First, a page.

- The Washington Times - Wednesday, July 18, 2007

The Democratic-led Senate today failed to set a spring deadline for withdrawing most U.S. troops from Iraq as Republicans remained united behind President Bush’s war strategy.

The amendment died 52-47 — falling eight votes shy of the 60 needed to advance it to a simple-majority vote — after an all-night debate.

Majority Leader Harry Reid blasted Republicans for filibustering the measure and immediately pulled from consideration the underlying bill that calls for increasing both the pay for troops and the size of the Army and Marines.

“We stayed up all night, but it was worth it because we picked up another Republican vote,” said Sen. Charles E. Schumer, New York Democrat. “We won’t stop until we get 60.”

The Democrats” months-long push to attract support to end the war garnered one new Republican, Maine Sen. Olympia Snowe. Three other Republicans voted for the measure, Sens. Gordon Smith of Oregon and Chuck Hagel of Nebraska, both critics of the war, and Maine Sen. Susan Collins, who did so to allow a majority vote.

Forty-six Republicans voted against it. Mr. Reid became the lone Democrat to vote against it when he switched his vote in a procedure that protects his right to reintroduce the measure later.

“Last night”s theatrics accomplished nothing,” said Senate Minority Leader Mitch McConnell of Kentucky. “We could have had the vote on the [amendment] without any of this fanfare. And that”s really all it amounted to: sound and fury.”

Although more Republicans, including prominent senators such as John Warner of Virginia, are speaking out against President Bush”s policy, few are willing to vote against him yet. But Democrats vowed to keep applying pressure.

“[W]e believe that with time, when we come back to this bill as soon as we possibly can, that we’re going to pick up even more support when the American people see who has voted to change course and who did not,” said Sen. Carl Levin, Michigan Democrat who authored the measure.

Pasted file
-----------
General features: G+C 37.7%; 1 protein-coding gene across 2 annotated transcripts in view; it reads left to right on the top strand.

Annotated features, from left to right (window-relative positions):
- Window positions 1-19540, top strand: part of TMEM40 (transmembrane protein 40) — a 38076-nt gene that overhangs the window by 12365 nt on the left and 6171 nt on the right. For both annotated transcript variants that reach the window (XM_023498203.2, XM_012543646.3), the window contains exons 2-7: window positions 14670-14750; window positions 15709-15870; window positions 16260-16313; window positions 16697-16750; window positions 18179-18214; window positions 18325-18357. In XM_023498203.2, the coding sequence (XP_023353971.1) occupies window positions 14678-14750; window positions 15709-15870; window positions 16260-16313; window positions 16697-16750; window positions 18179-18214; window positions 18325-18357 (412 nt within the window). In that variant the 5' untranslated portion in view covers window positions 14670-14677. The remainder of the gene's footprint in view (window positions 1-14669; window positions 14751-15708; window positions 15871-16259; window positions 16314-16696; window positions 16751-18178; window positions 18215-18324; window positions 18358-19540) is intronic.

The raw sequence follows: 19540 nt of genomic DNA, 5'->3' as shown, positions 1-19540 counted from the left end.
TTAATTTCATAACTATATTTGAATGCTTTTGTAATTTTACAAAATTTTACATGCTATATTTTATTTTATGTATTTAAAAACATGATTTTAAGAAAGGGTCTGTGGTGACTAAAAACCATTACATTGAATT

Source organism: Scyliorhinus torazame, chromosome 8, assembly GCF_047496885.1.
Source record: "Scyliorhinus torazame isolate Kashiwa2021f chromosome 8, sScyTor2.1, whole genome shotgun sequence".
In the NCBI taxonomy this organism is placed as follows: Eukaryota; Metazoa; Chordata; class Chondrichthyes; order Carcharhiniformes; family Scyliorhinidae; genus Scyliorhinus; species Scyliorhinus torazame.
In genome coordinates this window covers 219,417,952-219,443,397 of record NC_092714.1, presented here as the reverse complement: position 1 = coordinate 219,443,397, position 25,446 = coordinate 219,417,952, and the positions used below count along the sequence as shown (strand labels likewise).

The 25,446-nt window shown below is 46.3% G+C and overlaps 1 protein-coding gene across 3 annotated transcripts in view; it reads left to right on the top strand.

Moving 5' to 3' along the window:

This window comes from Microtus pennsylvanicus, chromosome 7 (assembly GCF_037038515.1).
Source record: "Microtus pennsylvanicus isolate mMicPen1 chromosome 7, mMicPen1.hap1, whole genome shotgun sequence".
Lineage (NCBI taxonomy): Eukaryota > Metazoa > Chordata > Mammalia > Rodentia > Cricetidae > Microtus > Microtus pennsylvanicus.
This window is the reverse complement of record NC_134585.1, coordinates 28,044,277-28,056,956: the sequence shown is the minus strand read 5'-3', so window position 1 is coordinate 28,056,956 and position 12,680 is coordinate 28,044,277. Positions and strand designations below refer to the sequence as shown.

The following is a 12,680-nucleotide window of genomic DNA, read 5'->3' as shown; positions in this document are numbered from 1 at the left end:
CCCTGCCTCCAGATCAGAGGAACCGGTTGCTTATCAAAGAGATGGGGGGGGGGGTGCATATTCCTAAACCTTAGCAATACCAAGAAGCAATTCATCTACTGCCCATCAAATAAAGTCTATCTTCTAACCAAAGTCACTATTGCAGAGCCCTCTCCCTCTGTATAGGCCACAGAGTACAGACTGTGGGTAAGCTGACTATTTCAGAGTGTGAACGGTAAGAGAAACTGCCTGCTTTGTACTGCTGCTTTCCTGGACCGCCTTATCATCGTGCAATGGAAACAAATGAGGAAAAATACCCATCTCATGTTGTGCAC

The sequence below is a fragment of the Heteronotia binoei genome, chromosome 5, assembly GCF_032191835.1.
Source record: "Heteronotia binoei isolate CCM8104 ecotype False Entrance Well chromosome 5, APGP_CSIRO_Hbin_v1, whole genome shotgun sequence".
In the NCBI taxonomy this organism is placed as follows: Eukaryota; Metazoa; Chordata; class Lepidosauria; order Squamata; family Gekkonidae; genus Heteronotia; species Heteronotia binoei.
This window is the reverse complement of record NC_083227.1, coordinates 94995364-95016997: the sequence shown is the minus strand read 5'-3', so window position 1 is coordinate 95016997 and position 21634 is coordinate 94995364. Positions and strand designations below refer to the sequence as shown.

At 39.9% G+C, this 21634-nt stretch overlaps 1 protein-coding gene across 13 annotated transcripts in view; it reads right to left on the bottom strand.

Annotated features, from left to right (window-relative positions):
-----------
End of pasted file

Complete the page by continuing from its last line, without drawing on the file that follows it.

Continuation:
Republicans said the troop withdrawal legislation encroaches on the president”s power to wage the war and that the generals, not Congress, should be making decisions about troop levels.

Arizona Sen. John McCain, who led the Republicans during the debate, said repeatedly that the 30,000 surge in troops carrying out Mr. Bush”s new strategy has just been completed and must be given at least until September, and possibly beyond.

The measure by Mr. Levin and Sen. Jack Reed, Rhode Island Democrat, requires most combat troops to leave Iraq by April 30. It leaves an undetermined number of troops to protect U.S. and coalition interests, train Iraqi security forces and conduct counterterrorism operations.

Shortly after the morning’s vote, Mr. Reid pulled the defense authorization bill from the floor in an attempt to secure more Republican support for the Levin-Reed amendment. He declined to say when he would re-introduce the bill, a move that angered Republican leaders.

“This is or could be a historic moment because it could be for the first time in 45 years that the Congress of the United States, not just the Senate, but the Congress of the United States, has not passed a defense authorization bill and had that bill signed by the president,” Mr. McCain said. “It’s a commentary on where the priorities are of those who brought down this bill. It clearly cannot be the welfare and benefit and arming and training and equipment both of our active duty military and the medical care for our veterans.”

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